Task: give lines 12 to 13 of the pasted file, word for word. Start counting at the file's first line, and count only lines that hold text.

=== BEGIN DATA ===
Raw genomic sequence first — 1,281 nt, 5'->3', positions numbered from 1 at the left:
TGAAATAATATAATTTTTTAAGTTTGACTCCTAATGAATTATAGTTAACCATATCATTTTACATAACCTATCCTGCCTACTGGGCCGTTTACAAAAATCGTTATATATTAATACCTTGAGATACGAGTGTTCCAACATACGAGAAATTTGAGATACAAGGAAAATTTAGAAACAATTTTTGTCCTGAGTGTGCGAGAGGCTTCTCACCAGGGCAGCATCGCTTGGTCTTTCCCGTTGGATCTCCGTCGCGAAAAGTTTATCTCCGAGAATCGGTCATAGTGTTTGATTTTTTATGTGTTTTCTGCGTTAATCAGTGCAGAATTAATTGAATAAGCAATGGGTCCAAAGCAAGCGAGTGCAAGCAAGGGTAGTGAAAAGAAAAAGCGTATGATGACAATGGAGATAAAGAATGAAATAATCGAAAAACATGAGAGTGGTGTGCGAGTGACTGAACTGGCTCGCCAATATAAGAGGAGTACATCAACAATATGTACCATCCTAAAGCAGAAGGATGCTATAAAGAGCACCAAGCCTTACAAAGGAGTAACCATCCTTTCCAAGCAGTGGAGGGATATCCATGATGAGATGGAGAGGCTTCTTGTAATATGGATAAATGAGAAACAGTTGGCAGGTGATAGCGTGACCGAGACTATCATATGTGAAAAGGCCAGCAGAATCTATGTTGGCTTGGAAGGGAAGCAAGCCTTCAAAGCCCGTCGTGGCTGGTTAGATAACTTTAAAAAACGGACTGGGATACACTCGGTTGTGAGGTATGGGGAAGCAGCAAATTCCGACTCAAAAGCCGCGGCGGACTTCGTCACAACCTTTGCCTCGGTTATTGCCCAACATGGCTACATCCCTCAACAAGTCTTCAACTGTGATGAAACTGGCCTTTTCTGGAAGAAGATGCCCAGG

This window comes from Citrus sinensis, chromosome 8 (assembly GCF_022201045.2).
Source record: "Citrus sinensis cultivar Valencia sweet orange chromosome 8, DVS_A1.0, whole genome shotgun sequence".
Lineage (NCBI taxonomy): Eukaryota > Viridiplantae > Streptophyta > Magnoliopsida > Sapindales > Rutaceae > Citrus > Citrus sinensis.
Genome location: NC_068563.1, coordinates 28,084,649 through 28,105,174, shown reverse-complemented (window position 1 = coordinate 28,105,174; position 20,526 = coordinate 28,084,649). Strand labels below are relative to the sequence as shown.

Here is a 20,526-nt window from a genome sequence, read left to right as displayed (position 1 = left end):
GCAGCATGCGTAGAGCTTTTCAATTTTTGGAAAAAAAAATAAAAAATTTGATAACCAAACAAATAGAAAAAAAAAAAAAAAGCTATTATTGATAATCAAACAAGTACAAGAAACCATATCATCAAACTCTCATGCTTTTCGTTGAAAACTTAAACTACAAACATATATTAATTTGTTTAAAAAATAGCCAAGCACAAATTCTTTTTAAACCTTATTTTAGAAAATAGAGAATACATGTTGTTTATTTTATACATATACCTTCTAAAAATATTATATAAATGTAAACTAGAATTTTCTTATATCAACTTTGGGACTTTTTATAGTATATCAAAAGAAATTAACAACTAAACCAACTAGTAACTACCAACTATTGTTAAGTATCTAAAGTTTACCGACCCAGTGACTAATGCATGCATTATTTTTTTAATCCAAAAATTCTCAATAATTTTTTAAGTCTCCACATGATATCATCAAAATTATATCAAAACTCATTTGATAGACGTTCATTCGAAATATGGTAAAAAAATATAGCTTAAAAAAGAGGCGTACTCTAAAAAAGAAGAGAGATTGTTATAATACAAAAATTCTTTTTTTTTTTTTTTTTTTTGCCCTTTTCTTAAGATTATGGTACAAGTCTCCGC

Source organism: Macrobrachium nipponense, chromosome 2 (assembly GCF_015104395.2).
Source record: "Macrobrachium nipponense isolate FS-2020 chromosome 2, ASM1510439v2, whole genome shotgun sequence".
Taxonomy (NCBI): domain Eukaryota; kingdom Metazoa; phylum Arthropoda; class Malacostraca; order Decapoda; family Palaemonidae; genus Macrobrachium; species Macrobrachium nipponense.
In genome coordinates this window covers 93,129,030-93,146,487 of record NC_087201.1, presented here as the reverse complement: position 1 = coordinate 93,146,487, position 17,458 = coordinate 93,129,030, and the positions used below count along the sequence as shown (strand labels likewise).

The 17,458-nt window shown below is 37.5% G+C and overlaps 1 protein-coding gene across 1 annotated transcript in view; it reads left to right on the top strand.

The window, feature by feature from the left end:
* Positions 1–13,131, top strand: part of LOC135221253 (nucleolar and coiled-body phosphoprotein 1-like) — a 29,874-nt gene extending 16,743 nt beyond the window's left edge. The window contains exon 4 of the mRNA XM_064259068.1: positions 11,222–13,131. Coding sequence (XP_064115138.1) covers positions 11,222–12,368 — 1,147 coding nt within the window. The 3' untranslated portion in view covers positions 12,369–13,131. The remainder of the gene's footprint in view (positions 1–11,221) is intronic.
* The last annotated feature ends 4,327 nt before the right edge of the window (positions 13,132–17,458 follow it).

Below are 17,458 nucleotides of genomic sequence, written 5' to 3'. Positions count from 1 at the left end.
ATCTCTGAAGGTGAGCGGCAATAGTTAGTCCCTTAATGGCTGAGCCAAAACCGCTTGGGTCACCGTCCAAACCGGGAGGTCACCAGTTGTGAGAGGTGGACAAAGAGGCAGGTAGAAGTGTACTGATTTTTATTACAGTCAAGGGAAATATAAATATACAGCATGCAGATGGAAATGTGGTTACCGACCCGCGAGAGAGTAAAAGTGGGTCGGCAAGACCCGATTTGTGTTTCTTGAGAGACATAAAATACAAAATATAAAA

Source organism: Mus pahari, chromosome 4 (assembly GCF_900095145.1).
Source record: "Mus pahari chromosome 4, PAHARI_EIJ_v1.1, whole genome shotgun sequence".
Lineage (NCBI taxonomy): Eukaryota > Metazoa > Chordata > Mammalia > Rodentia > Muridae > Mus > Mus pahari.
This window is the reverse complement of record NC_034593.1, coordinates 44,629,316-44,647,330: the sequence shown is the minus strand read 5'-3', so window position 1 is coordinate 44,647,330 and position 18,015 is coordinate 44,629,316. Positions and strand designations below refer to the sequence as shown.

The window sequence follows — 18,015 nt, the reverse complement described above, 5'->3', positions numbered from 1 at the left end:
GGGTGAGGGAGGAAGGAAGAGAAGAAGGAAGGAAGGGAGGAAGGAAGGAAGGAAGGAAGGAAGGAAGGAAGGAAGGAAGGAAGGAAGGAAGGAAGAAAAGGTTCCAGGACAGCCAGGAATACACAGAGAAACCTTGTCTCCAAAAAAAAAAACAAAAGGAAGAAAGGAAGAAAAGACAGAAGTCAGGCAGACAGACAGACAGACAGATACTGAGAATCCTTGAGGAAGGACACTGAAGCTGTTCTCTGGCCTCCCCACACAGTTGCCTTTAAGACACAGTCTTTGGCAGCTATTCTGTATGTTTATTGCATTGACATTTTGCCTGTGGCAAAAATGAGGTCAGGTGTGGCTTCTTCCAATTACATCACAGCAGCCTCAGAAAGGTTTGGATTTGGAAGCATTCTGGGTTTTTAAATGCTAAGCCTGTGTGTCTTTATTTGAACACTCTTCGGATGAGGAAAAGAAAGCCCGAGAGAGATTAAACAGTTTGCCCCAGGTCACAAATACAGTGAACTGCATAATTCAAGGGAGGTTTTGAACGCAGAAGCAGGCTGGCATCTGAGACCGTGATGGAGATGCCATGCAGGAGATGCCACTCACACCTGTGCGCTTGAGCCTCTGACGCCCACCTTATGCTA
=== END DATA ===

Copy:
In genome coordinates this window covers 93,129,030-93,146,487 of record NC_087201.1, presented here as the reverse complement: position 1 = coordinate 93,146,487, position 17,458 = coordinate 93,129,030, and the positions used below count along the sequence as shown (strand labels likewise).

The 17,458-nt window shown below is 37.5% G+C and overlaps 1 protein-coding gene across 1 annotated transcript in view; it reads left to right on the top strand.